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5 Early Leadership Lessons from the Dissolution of Mars Hill Church

The events that have transpired at Mars Hill Church over the last few months have been dramatic and to some extent, unprecedented.

For me personally, they’re still heartbreaking as I’m a huge believer in the mission and potential of the local church.

After the resignation of Pastor Mark Driscoll October 14th, it was recently announced that Mars Hill is dissolving from one centralized multi-site, video teaching church into local, independent churches.

At this point, it’s not clear if all local campuses will survive. The properties will be sold, the centralized support staff released, and each church will have the autonomy to decide its future. As this post acknowledges, the economics of Mars Hill moving forward are tenuous. (You can read the announcement from Mars Hill itself here and a summary of events here from Christianity Today.)

I am in no place to stand in judgment over anything that transpired at Mars Hill and as I said in this piece written after Mark Driscoll stepped down, I don’t know Mark Driscoll or the leadership personally.

Even as I pray for Mars Hill and the Driscoll family (as I hope you do too), I realize I don’t pray with clean hands. You don’t. I don’t. No one does. Everyone comes to this conversation with sins of their own.

Yet it’s also important to learn. And while it will take months to sort out the details of what happened and years to figure out what it means, there are a few lessons that leaders can glean even now that can help you and me lead more effectively in our churches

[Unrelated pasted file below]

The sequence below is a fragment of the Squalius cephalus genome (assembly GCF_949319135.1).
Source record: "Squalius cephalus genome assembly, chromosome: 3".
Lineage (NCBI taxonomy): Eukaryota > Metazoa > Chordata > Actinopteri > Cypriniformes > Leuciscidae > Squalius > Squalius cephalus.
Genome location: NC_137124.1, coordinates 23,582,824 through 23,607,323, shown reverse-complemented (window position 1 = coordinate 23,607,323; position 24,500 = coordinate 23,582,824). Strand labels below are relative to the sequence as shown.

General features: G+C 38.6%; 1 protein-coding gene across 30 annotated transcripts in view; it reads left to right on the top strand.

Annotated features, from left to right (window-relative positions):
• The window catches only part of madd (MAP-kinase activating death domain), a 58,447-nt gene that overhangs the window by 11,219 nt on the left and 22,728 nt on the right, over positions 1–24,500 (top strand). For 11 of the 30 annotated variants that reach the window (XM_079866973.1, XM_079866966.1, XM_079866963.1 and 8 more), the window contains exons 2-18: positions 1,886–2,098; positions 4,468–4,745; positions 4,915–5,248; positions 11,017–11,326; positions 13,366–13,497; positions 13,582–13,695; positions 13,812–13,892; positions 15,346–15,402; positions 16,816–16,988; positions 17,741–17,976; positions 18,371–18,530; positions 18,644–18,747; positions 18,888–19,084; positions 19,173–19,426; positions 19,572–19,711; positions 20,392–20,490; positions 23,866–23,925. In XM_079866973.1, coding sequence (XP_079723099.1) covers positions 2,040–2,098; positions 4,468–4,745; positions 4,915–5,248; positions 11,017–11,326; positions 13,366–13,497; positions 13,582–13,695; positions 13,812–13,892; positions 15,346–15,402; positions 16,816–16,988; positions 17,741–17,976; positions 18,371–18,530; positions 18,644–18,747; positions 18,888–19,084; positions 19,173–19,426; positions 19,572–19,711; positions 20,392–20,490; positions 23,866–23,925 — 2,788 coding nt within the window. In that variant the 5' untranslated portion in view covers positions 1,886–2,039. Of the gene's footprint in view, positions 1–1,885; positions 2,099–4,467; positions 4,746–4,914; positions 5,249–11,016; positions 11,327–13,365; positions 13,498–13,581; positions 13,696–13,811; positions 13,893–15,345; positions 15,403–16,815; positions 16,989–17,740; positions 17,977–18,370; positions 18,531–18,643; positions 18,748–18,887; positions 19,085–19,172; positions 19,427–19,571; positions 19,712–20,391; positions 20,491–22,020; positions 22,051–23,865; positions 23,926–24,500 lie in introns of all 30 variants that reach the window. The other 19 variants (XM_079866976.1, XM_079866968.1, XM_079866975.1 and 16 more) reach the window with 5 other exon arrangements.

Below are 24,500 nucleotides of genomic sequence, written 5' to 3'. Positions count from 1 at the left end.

Some of them might challenge you deeply. At least they challenge me.

Photo: Mars Hill Church

Many commentators will focus on the negatives of Mars Hill, but don’t miss the positives. There are more than a few.

So in the spirit of learning from the good and the not-quite-as-good, here are 5 early lessons from the events and the legacy of Mars Hill:

1. Your Context Is No Longer An Excuse

If you can plant a church that’s effective at reaching unchurched people in Seattle, you can plant one anywhere.

I talk to church leaders all the time who use their context as an excuse for their lack of effectiveness in ministry. The conversation goes like this:

Well, you just don’t understand my city/region/culture…it’s almost impossible to reach people here. 


In 1996 Seattle was viewed as the most unchurched city in America, according to my friend Rob Cizek, executive pastor at Northshore Christian Church in nearby Everett Washington. If you’re ever been to Seattle (I’ve been there twice), you realize you are about as far away from the Bible Belt as you can get.

Mars Hill grew to as many as 13,000 in attendance and launched over a dozen campuses. It reached people that no one else was reaching. Frankly, it reached people no one thought were reachable.

Let that sink in. Your context might give you a reason it’s hard to grow a church in your area. It does not give you an excuse.